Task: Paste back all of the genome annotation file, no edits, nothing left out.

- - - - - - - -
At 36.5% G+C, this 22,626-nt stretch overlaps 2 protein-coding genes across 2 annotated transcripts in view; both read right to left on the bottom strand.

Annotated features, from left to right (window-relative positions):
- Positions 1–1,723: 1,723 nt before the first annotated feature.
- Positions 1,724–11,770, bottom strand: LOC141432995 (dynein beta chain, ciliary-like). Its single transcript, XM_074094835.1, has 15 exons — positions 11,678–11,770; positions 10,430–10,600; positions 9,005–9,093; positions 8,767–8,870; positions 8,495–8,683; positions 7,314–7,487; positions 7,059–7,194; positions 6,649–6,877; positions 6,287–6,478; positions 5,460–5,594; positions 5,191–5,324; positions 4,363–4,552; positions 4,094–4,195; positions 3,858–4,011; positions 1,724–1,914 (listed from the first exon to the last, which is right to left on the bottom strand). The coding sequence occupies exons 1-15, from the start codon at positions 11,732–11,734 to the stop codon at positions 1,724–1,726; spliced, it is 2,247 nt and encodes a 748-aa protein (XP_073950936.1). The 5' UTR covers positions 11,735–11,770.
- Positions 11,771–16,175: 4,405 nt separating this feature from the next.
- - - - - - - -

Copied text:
At 36.5% G+C, this 22,626-nt stretch overlaps 2 protein-coding genes across 2 annotated transcripts in view; both read right to left on the bottom strand.

Annotated features, from left to right (window-relative positions):
- Positions 1–1,723: 1,723 nt before the first annotated feature.
- Positions 1,724–11,770, bottom strand: LOC141432995 (dynein beta chain, ciliary-like). Its single transcript, XM_074094835.1, has 15 exons — positions 11,678–11,770; positions 10,430–10,600; positions 9,005–9,093; positions 8,767–8,870; positions 8,495–8,683; positions 7,314–7,487; positions 7,059–7,194; positions 6,649–6,877; positions 6,287–6,478; positions 5,460–5,594; positions 5,191–5,324; positions 4,363–4,552; positions 4,094–4,195; positions 3,858–4,011; positions 1,724–1,914 (listed from the first exon to the last, which is right to left on the bottom strand). The coding sequence occupies exons 1-15, from the start codon at positions 11,732–11,734 to the stop codon at positions 1,724–1,726; spliced, it is 2,247 nt and encodes a 748-aa protein (XP_073950936.1). The 5' UTR covers positions 11,735–11,770.
- Positions 11,771–16,175: 4,405 nt separating this feature from the next.